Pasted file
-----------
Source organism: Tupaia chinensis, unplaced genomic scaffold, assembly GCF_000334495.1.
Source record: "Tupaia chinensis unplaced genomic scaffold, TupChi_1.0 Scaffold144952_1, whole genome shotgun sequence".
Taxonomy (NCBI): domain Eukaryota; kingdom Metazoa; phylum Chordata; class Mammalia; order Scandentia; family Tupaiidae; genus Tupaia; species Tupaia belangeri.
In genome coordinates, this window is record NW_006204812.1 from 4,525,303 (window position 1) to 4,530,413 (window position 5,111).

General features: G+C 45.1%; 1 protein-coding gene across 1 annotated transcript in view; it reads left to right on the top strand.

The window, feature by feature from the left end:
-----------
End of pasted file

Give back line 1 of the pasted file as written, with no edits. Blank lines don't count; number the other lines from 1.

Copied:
Source organism: Tupaia chinensis, unplaced genomic scaffold, assembly GCF_000334495.1.